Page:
What does scholarship sound like?

Creative work is scholarly work

The Specialist Committee recognises the importance of both formal academic research and creative outputs for the research cultures in many departments, as well as for individual researchers; it thus aims to give equal value to theoretical/empirical research (i.e. historical, theoretical, analytic, sociological, economic, etc. studies from an arts perspective) and creative work (i.e. in cases where the output is the result of a demonstrable process of investigation through the processes of making art.); the latter category of outputs is treated as fully equivalent to other types of research output, but in all cases credit is only given to those outputs which demonstrate quality and have a potential for impact and longevity.

The South African National Research Foundation has recently shared guidelines for the recognition of creative scholarly outputs, which serves to broaden the concept of what kind of work can be regarded – and importantly, recognised – as “scholarly”. The guidelines suggest that the creative work could include (among others):

  • Non-conventional academic activities related to creative work and performance: Catalogues, programmes, and other supporting documentation describing the results of arts research in combination with the works themselves;
  • In Drama and theatre: scripts or other texts for performances and the direction of and design (lighting, sound, sets, costumes, properties, etc.) for live presentations as well as for films, videos and other types of media presentation; this also applies to any other non-textual public output (e.g. puppetry, animated films, etc.), provided they can be shown to have entered the public domain;

I’m going to talk about podcasts as scholarly outputs because I’m currently involved in three podcast projects; In Beta (conversations about physiotherapy education), SAAHE health professions educators (conversations about educational research in the health professions), and a new project to document the history of the physiotherapy department at the University of the Western Cape.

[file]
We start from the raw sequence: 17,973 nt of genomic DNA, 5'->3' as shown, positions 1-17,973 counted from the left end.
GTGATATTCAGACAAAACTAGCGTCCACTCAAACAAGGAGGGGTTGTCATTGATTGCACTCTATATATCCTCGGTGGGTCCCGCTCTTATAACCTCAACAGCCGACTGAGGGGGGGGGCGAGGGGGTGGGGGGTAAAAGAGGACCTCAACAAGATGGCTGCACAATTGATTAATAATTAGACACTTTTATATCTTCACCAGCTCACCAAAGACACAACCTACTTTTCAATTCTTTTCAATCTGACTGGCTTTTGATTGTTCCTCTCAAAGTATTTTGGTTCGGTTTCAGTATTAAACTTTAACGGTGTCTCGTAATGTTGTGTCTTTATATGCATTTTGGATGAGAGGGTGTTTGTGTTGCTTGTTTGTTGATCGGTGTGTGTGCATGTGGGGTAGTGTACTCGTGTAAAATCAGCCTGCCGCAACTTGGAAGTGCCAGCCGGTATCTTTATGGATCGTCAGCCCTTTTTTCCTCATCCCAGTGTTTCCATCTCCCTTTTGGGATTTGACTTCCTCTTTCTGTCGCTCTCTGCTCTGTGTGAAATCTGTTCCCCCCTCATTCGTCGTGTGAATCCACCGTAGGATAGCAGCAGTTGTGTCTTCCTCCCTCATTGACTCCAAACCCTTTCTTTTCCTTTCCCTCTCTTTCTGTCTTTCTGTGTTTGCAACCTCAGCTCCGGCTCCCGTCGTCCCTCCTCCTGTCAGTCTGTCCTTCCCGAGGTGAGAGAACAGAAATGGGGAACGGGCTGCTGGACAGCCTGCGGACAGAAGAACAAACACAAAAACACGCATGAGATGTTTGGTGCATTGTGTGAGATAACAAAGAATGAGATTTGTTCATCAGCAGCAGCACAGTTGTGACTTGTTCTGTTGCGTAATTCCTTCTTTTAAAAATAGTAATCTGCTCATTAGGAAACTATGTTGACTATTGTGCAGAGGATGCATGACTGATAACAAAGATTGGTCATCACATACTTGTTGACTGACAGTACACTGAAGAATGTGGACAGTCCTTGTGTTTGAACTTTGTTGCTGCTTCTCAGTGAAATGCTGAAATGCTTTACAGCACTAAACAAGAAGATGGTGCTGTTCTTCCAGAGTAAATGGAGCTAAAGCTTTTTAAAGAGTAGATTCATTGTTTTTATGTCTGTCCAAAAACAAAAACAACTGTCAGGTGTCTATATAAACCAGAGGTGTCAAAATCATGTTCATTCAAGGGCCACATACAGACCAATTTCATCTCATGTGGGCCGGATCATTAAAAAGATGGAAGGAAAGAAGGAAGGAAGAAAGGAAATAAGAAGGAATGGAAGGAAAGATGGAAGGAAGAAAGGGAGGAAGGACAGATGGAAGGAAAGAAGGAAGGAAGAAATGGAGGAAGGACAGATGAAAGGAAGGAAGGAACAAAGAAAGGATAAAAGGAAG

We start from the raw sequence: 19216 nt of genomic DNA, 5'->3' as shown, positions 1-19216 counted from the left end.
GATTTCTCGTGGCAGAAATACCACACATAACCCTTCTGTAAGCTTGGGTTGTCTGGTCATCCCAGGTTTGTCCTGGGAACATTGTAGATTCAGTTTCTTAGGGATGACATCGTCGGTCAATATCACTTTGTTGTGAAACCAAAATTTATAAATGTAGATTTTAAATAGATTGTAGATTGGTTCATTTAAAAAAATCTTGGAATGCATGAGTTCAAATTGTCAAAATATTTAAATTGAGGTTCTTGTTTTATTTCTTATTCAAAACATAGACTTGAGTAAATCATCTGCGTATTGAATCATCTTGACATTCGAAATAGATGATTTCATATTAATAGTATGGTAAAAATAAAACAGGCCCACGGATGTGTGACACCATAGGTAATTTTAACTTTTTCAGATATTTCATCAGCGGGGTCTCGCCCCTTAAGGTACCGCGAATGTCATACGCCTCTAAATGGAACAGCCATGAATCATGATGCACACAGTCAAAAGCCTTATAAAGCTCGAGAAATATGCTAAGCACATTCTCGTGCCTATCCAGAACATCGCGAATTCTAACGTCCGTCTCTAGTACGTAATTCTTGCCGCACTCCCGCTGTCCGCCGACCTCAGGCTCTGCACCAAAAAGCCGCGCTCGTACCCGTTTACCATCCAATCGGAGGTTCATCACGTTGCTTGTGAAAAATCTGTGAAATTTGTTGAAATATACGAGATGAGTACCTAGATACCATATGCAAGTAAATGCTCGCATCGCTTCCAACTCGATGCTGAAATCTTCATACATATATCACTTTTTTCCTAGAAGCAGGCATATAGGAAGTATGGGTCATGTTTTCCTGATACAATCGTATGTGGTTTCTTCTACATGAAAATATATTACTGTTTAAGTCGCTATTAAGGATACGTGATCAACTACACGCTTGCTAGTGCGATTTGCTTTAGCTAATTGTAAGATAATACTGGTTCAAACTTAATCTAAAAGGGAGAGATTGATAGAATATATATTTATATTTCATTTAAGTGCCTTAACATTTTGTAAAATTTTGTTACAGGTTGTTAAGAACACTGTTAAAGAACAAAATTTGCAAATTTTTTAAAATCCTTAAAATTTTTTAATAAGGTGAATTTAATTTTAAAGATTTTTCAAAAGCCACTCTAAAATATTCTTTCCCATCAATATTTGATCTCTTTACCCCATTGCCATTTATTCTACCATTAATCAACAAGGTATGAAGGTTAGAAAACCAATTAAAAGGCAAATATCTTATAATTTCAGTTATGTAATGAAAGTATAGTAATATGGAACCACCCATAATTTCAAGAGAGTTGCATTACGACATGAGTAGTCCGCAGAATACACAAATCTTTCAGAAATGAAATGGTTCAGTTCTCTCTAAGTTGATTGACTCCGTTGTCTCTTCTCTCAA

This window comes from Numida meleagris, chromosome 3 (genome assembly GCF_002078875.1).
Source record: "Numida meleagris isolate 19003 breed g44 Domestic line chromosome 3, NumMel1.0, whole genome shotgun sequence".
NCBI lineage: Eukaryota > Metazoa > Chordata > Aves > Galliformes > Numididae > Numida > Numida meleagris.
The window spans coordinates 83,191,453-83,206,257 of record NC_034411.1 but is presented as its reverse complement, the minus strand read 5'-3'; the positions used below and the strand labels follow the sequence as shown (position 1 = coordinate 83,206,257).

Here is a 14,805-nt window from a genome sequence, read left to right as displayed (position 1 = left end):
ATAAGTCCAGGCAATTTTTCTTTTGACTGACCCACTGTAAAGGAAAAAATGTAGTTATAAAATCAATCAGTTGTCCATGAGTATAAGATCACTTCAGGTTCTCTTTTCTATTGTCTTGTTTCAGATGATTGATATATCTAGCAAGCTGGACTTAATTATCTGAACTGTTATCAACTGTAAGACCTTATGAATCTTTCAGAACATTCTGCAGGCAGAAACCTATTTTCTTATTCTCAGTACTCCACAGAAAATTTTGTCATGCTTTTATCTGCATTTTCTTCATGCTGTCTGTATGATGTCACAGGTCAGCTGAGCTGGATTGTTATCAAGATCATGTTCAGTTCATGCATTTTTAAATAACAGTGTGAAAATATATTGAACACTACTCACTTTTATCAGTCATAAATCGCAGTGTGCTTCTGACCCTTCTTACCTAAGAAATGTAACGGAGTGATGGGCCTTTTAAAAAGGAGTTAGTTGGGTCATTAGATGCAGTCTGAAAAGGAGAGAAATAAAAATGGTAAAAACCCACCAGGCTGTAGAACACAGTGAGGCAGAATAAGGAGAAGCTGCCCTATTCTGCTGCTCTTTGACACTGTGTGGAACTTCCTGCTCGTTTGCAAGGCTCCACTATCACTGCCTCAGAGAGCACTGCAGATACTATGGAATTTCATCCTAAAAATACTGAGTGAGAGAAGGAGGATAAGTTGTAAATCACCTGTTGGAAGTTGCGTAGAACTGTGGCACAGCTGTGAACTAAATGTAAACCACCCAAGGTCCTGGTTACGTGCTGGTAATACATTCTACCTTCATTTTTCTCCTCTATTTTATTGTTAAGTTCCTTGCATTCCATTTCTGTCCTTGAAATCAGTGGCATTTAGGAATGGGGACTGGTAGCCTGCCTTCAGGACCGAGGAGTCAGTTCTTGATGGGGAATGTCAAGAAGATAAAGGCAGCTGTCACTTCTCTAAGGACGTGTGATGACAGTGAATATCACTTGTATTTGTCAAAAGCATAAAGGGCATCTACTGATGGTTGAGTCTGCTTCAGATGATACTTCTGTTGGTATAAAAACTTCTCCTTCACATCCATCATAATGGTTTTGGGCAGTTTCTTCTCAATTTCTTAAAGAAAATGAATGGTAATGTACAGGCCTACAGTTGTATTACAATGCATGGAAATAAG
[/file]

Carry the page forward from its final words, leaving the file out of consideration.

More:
These podcasts take up a lot of time; time that I’m not spending writing the articles that are the primary form of intellectual capital in academia and I wondered, in the light of the new guidelines from the NRF, if a podcast could be considered to be a scholarly output. There are other reasons for why we may want to consider recognising podcasts as scholarly outputs:

  1. They increase access for academics who are doing interesting work but who, for legitimate reasons, may not be willing to write an academic paper.
  2. They increase diversity in the academic domain because they can be (should be?) published in the language of preference of the hosts.
  3. They reduce the dominance of the PDF for knowledge distribution, which could only be a good thing.
  4. Conversations among academics is a legitimate form of knowledge creation, as new ideas emerge from the interactions between people (like, for example, in a focus group discussion).
  5. Podcasts – if they are well-produced – are likely to have a wider audience than academic papers.
  6. Audio gives an audience another layer of interesting-ness when compared to reading a PDF.
  7. Academic podcasts may make scholarship less boring (although, to be honest, we’re talking about academics, so I’m not convinced with this one).

What do we mean by “scholarship”?

Most people think of scholarly work as the research article (and probably the conference presentation) but there’s no reason that the article/PDF should remain the primary form of recognised scholarly output. It also requires that anyone wanting to contribute to a scholarly conversation must learn the following:

  • “Academic writing” – the specific grammar and syntax we expect from our writers.
  • Article structure – usually, the IMRAD format (Introduction, Methods, Results and Discussion).
  • Journals – where to submit, who is most likely to publish, what journals cater for which audiences.
  • Research process – I’m a big fan of the scientific method but sometimes it’s enough for a new idea to be shared without it first having to be shown to be “true”.

Instead of expecting people to first learn the traditions and formal structures that we’ve accepted as the baseline reality for sharing scholarly work, what if we just asked what scholarship is? Instead of defining “scholarship” as “research paper/conference presentation”, what if we started with what scholarship is considered to be and then see what maps onto that? From Wikipedia: